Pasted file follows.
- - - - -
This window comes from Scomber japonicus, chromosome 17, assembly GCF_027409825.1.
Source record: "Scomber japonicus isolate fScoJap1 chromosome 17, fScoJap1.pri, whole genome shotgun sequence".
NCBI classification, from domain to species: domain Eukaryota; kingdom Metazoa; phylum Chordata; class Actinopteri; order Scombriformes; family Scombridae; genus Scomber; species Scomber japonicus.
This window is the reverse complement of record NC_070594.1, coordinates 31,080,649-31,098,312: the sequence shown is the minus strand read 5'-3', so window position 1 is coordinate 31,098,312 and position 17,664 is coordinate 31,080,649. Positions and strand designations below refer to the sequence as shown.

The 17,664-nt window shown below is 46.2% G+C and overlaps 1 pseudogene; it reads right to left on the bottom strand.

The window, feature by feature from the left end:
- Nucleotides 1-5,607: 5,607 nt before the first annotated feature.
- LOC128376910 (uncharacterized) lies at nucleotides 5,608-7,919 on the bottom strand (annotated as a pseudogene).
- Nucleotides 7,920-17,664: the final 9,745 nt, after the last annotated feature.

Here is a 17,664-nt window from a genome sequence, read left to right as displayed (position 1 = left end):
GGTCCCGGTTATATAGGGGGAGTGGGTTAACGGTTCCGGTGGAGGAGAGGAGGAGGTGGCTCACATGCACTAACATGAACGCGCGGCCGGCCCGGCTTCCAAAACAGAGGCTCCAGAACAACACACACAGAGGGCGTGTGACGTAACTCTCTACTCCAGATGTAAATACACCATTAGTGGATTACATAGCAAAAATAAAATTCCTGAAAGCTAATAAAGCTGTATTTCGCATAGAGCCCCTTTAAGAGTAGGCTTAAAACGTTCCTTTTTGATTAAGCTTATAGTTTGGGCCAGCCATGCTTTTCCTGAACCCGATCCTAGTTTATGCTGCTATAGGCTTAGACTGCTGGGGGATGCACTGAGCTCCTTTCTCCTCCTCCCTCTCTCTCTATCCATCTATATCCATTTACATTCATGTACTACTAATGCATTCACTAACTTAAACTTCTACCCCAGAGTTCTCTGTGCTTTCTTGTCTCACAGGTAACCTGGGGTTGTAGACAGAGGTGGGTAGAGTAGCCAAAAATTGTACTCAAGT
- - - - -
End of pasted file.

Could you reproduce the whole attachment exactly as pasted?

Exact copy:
This window comes from Scomber japonicus, chromosome 17, assembly GCF_027409825.1.
Source record: "Scomber japonicus isolate fScoJap1 chromosome 17, fScoJap1.pri, whole genome shotgun sequence".
NCBI classification, from domain to species: domain Eukaryota; kingdom Metazoa; phylum Chordata; class Actinopteri; order Scombriformes; family Scombridae; genus Scomber; species Scomber japonicus.
This window is the reverse complement of record NC_070594.1, coordinates 31,080,649-31,098,312: the sequence shown is the minus strand read 5'-3', so window position 1 is coordinate 31,098,312 and position 17,664 is coordinate 31,080,649. Positions and strand designations below refer to the sequence as shown.

The 17,664-nt window shown below is 46.2% G+C and overlaps 1 pseudogene; it reads right to left on the bottom strand.

The window, feature by feature from the left end:
- Nucleotides 1-5,607: 5,607 nt before the first annotated feature.
- LOC128376910 (uncharacterized) lies at nucleotides 5,608-7,919 on the bottom strand (annotated as a pseudogene).
- Nucleotides 7,920-17,664: the final 9,745 nt, after the last annotated feature.

Here is a 17,664-nt window from a genome sequence, read left to right as displayed (position 1 = left end):
GGTCCCGGTTATATAGGGGGAGTGGGTTAACGGTTCCGGTGGAGGAGAGGAGGAGGTGGCTCACATGCACTAACATGAACGCGCGGCCGGCCCGGCTTCCAAAACAGAGGCTCCAGAACAACACACACAGAGGGCGTGTGACGTAACTCTCTACTCCAGATGTAAATACACCATTAGTGGATTACATAGCAAAAATAAAATTCCTGAAAGCTAATAAAGCTGTATTTCGCATAGAGCCCCTTTAAGAGTAGGCTTAAAACGTTCCTTTTTGATTAAGCTTATAGTTTGGGCCAGCCATGCTTTTCCTGAACCCGATCCTAGTTTATGCTGCTATAGGCTTAGACTGCTGGGGGATGCACTGAGCTCCTTTCTCCTCCTCCCTCTCTCTCTATCCATCTATATCCATTTACATTCATGTACTACTAATGCATTCACTAACTTAAACTTCTACCCCAGAGTTCTCTGTGCTTTCTTGTCTCACAGGTAACCTGGGGTTGTAGACAGAGGTGGGTAGAGTAGCCAAAAATTGTACTCAAGT